Those latter details have become horribly familiar. Again and again, Britain has marvelled at how deeply removed from the suffering of their victims violent young people at the far edge of lawless violence can be. This unfathomable failure of empathy was shockingly apparent in the murder of Mary-Ann Leneghan, for example, when her killers postured disgustingly when their sentence was passed, or in the killing of David Morley, the bar manager who was filmed as he was kicked to death. It is apparent, too, in the killings we hear of that are committed over trivial matters.

Meanwhile, Kamondo Mulumba, who sought asylum here from war-torn Zaire in 1991, has become a familiar stereotype - the parent who thinks his little monster is a little angel. I don't know what sort of parent he was or is - he has five other children with a wife he describes as "depressed" - but I do know that he was quite clearly utterly unaware of his son's criminal associations. This may simply be because of "bad parenting" (or just Zaire civil war parenting transferred to a London sink estate) or "bad diet". But it might also be because his son was as convincing in his role as a good son as he was in his role as a schoolboy gangster.

I'm not quite suggesting that Alex Mulumba might have been suffering from what used to be called multiple personality disorder, and is now called dissociative personality disorder. But I'm convinced that the untouchable affectlessness that is reported among many of the young men on society's margins - and some of the young women - might be an indication that they may be suffering from a range of related dissociative disorders.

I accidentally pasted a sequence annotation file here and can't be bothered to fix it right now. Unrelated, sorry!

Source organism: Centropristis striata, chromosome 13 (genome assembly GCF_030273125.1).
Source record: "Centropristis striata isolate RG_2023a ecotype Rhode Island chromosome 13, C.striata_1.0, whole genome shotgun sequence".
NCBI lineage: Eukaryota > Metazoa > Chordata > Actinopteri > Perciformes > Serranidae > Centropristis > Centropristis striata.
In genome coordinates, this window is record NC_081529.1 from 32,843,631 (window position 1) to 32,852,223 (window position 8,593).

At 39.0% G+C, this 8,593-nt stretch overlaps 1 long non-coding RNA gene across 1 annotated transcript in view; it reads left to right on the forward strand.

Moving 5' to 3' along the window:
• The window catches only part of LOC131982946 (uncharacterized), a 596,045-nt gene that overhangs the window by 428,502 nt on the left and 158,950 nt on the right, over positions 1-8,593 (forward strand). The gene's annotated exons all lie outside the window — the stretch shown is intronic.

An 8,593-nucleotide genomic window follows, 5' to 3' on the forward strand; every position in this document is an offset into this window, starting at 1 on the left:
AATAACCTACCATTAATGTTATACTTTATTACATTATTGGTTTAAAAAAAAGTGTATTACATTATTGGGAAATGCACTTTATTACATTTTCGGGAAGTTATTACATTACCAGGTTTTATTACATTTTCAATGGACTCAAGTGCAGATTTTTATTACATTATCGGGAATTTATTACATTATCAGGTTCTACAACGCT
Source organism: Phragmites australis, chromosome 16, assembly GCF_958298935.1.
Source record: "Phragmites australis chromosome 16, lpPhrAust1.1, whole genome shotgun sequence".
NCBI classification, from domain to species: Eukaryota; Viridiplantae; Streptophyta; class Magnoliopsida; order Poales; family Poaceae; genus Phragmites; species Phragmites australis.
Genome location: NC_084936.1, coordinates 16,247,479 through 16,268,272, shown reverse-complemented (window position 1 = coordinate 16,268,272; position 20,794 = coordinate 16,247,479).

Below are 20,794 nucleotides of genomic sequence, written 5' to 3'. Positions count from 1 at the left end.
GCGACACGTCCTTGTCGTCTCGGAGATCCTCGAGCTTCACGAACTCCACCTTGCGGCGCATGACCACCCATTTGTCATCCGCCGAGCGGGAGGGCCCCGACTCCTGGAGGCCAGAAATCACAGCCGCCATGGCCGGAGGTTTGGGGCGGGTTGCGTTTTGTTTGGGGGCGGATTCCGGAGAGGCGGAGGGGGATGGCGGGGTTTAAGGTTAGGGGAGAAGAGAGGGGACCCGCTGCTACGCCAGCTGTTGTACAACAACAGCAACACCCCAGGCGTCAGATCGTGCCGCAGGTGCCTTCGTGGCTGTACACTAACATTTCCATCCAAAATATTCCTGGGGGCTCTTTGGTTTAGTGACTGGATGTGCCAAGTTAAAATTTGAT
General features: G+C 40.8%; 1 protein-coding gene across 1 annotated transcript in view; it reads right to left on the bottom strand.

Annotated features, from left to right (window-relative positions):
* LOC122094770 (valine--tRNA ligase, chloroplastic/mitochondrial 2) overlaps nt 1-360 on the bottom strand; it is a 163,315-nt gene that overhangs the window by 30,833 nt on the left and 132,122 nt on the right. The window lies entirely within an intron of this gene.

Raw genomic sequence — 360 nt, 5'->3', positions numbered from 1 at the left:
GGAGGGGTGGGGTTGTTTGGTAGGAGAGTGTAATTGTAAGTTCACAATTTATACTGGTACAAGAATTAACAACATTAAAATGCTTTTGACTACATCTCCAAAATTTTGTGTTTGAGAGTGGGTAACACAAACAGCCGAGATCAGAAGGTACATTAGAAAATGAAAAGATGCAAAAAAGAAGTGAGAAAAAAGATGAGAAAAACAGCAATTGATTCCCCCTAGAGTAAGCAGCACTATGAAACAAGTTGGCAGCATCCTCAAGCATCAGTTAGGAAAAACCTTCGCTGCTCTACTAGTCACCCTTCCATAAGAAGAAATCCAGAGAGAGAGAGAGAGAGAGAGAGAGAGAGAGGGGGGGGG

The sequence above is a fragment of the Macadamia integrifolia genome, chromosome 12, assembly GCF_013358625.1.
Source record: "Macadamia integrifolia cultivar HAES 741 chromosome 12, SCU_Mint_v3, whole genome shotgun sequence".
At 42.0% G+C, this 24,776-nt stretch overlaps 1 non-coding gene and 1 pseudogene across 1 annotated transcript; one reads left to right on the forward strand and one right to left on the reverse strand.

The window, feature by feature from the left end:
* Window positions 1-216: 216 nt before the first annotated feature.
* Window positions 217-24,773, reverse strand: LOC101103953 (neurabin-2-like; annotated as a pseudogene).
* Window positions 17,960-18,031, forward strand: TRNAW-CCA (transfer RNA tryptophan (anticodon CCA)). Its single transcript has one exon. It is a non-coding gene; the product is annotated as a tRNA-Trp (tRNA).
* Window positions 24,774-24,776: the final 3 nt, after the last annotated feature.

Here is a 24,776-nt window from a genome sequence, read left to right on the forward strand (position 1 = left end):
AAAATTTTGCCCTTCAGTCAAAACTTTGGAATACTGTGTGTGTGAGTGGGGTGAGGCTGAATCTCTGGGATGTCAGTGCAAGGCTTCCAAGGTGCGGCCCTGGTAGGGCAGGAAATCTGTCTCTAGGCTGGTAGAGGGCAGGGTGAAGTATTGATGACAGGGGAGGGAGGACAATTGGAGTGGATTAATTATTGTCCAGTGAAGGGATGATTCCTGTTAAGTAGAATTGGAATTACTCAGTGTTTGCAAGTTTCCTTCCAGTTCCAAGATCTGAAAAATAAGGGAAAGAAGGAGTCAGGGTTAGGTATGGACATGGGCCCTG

The concept of dissociation is easy to grasp as being on a continuum reflecting a range of experiences from those which are quite normal: daydreaming, "switching off", to those which are extreme: blacking out, or feeling utterly alienated from one's own physical actions. It's worth noting that a number of the other activities that worry parents, such as playing video games or watching music videos for hours, are well-known to trigger "zoned-out" states. There's surely some mileage in the idea that "street culture" is dissociative, encouraging as it does a retreat into a simple, violent, two-dimensional world. Interestingly, however, it is far more common for women to be diagnosed with dissociative disorders than men. Recent research suggests that this is simply because men are far more often misdiagnosed or not diagnosed at all. One report from a US-based advocacy organisation states that "men with dissociative disorders are most likely to be in treatment for other mental illnesses including psychopathy, or drug and alcohol abuse, or they may be incarcerated".

The great pity of this is that unless they are extreme, dissociative disorders can be treated successfully with therapy, which is a service that the BMA report urges should be hugely expanded. The Government, as the report acknowledges, is moving in the right direction on this. But progress has so far been slow, and whether our society can afford the time is debatable.

Type the name Alex Mulumba into an internet search engine and it becomes quickly apparent that there are those who seek to fan resentment and racism by portraying Alex Mulumba not as a traumatised child but as an adult symbol of all that's wrong with embracing the scary world outside Britain. And it becomes apparent that the mental health of the nation is not good at all.

d.orr@independent.co.uk